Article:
# SQL Aggregate Functions

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SQL Aggregate functions return a single value, using values in a table column. In this chapter we are going to introduce a new table called Sales, which will have the following columns and data:

OrderID | OrderDate | OrderPrice | OrderQuantity | CustomerName |

1 | 12/22/2005 | 160 | 2 | Smith |

2 | 08/10/2005 | 190 | 2 | Johnson |

3 | 07/13/2005 | 500 | 5 | Baldwin |

4 | 07/15/2005 | 420 | 2 | Smith |

5 | 12/22/2005 | 1000 | 4 | Wood |

6 | 10/2/2005 | 820 | 4 | Smith |

7 | 11/03/2005 | 2000 | 2 | Baldwin |

The SQL COUNT function returns the number of rows in a table satisfying the criteria specified in the WHERE clause. If we want to count how many orders has made a customer with CustomerName of Smith, we will use the following SQL COUNT expression:

Let's examine the SQL statement above. The COUNT keyword is followed by brackets surrounding the * character. You can replace the * with any of the table's columns, and your statement will return the same result as long as the WHERE condition is the same.

The result of the above SQL statement will be the number 3, because the customer Smith has made 3 orders in total.

If you don't specify a WHERE clause when using COUNT, your statement will simply return the total number of rows in the table, which in our case is 7:

How can we get the number of unique customers that have ordered from our store? We need to use the DISTINCT keyword along with the COUNT function to accomplish that:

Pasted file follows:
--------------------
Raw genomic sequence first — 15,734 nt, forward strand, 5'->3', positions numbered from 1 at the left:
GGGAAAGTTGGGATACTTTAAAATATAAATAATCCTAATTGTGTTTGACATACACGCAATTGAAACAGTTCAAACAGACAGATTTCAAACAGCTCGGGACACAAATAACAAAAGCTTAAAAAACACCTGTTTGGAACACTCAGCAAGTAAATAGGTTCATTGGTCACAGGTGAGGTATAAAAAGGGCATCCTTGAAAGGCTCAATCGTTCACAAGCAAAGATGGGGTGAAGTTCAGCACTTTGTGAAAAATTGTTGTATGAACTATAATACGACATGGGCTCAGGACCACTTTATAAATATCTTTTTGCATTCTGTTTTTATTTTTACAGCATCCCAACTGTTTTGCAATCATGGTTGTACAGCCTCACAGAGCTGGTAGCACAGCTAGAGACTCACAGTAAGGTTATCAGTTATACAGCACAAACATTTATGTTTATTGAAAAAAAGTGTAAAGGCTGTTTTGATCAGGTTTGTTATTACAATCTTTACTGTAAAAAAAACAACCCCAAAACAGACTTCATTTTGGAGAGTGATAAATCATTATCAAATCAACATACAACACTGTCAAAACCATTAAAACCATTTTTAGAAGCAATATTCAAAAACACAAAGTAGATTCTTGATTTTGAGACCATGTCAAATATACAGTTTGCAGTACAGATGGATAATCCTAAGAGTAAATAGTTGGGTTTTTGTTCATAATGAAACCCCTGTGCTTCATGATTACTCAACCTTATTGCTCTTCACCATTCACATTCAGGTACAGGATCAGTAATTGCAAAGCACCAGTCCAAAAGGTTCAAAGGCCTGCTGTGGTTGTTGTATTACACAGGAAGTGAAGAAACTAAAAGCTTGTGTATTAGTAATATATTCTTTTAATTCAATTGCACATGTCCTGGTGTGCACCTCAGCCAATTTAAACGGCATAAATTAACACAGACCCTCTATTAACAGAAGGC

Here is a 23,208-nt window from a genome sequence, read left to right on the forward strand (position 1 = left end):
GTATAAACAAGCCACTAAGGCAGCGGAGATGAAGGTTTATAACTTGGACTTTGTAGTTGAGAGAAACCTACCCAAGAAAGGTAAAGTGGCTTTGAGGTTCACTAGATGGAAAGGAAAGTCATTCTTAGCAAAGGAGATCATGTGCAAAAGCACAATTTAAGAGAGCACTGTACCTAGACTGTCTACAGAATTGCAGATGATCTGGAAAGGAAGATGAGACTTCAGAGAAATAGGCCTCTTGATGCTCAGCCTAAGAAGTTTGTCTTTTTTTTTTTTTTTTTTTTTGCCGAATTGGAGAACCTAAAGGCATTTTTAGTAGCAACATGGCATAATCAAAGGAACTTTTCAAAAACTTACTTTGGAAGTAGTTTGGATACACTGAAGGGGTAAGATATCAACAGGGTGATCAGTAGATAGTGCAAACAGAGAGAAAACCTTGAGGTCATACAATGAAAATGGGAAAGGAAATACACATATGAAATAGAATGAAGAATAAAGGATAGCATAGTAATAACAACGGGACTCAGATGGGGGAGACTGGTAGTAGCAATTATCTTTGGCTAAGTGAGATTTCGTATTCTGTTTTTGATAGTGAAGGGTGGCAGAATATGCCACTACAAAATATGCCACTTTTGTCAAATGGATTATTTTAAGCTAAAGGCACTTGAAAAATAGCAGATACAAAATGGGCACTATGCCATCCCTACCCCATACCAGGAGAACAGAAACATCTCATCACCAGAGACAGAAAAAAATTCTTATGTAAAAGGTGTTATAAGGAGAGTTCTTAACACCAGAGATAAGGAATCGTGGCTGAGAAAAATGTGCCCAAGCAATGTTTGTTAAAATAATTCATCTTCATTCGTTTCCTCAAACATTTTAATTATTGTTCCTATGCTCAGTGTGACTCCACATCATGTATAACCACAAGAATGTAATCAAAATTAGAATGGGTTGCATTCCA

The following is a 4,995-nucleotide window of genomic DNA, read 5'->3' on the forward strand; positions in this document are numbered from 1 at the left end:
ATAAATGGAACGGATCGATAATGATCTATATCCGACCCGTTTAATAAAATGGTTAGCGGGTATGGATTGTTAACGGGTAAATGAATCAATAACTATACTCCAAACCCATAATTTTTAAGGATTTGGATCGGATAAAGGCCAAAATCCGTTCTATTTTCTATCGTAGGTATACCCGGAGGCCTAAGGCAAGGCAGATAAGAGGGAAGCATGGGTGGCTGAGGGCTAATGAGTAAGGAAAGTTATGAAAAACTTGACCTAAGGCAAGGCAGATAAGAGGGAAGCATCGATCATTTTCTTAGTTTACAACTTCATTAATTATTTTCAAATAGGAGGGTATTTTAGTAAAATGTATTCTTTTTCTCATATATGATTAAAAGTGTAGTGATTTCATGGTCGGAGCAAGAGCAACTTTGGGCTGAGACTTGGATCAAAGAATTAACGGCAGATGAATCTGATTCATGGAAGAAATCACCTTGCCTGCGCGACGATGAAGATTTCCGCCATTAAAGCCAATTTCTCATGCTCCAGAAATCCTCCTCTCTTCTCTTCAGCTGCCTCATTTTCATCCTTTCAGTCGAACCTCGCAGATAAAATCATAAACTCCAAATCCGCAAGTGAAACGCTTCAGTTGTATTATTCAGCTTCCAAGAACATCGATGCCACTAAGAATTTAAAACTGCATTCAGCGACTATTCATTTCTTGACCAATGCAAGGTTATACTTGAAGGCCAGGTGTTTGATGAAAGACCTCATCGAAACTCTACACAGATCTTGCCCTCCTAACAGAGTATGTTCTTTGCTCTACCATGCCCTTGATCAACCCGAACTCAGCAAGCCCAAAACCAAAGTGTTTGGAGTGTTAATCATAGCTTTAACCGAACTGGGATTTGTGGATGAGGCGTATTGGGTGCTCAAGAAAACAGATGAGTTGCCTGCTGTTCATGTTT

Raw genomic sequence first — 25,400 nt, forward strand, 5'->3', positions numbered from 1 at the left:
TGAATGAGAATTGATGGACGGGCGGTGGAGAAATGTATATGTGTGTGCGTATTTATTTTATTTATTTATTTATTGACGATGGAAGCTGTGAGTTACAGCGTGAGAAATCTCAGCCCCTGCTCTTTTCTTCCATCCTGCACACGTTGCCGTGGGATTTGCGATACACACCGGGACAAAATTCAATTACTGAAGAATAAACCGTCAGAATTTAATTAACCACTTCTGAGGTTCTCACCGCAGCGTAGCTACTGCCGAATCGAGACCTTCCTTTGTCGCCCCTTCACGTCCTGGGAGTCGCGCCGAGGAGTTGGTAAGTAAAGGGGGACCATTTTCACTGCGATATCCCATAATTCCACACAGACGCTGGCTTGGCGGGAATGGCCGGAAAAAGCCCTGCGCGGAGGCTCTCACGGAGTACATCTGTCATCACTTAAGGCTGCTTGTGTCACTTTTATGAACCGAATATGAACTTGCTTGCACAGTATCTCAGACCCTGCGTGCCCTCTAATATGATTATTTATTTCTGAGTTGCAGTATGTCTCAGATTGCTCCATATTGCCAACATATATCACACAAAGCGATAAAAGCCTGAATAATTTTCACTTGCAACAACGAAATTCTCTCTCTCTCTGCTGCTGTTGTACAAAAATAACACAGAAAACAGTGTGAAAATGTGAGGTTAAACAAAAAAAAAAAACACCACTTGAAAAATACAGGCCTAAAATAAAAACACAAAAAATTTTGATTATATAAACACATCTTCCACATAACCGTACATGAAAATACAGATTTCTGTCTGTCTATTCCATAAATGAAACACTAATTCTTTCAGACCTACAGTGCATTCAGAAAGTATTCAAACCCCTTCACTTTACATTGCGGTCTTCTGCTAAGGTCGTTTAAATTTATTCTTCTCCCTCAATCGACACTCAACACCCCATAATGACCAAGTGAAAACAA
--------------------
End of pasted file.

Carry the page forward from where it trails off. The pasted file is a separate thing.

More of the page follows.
The SQL SUM function is used to select the sum of values from numeric column. Using the Sales table, we can get the sum of all orders with the following SQL SUM statement:

As with the COUNT function we put the table column that we want to sum, within brackets after the SUM keyword. The result of the above SQL statement is the number 4990.

If we want to know how many items have we sold in total (the sum of OrderQuantity), we need to use this SQL statement:

The SQL AVG function retrieves the average value for a numeric column. If we need the average number of items per order, we can retrieve it like this:

Of course you can use AVG function with the WHERE clause, thus restricting the data you operate on:

The above SQL expression will return the average OrderQuantity for all orders with OrderPrice greater than 200, which is 17/5.

The SQL MIN function selects the smallest number from a numeric column. In order to find out what was the minimum price paid for any of the orders in the Sales table, we use the following SQL expression:

The SQL MAX function retrieves the maximum numeric value from a numeric column. The MAX SQL statement below returns the highest OrderPrice from the Sales table: